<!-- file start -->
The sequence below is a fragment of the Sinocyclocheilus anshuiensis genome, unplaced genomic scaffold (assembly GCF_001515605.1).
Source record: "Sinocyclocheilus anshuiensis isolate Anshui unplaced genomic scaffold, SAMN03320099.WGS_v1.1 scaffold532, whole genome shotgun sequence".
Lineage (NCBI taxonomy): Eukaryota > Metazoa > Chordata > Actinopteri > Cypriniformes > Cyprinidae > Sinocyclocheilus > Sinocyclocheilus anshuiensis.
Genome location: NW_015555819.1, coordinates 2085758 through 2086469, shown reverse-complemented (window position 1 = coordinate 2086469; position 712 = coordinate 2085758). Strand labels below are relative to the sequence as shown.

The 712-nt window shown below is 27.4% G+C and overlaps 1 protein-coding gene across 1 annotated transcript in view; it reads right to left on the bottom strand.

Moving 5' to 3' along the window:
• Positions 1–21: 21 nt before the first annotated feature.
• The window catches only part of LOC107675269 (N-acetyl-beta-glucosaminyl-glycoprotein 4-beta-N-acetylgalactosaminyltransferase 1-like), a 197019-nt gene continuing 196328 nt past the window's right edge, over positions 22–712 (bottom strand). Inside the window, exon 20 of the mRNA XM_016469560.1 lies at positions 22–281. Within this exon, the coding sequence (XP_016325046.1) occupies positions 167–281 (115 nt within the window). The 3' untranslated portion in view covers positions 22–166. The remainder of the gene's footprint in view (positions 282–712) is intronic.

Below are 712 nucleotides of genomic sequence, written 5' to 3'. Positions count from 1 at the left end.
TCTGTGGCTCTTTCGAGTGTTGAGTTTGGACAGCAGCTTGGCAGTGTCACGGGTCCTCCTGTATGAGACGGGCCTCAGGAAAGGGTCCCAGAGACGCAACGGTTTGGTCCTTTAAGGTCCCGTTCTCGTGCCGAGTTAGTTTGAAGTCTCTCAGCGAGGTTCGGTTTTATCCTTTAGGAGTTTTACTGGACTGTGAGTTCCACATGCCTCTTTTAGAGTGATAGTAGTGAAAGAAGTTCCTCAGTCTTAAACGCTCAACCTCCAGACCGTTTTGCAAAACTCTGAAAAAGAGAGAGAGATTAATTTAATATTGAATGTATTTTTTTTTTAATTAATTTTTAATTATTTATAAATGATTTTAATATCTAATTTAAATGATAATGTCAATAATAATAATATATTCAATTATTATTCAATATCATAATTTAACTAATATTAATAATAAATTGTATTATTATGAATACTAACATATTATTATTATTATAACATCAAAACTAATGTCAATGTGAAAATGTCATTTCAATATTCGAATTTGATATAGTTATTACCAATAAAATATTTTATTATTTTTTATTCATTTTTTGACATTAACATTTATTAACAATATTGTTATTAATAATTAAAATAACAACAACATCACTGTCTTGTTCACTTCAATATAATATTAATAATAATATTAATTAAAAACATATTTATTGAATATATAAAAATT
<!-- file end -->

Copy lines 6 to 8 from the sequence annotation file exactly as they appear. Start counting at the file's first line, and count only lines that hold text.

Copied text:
Moving 5' to 3' along the window:
• Positions 1–21: 21 nt before the first annotated feature.
• The window catches only part of LOC107675269 (N-acetyl-beta-glucosaminyl-glycoprotein 4-beta-N-acetylgalactosaminyltransferase 1-like), a 197019-nt gene continuing 196328 nt past the window's right edge, over positions 22–712 (bottom strand). Inside the window, exon 20 of the mRNA XM_016469560.1 lies at positions 22–281. Within this exon, the coding sequence (XP_016325046.1) occupies positions 167–281 (115 nt within the window). The 3' untranslated portion in view covers positions 22–166. The remainder of the gene's footprint in view (positions 282–712) is intronic.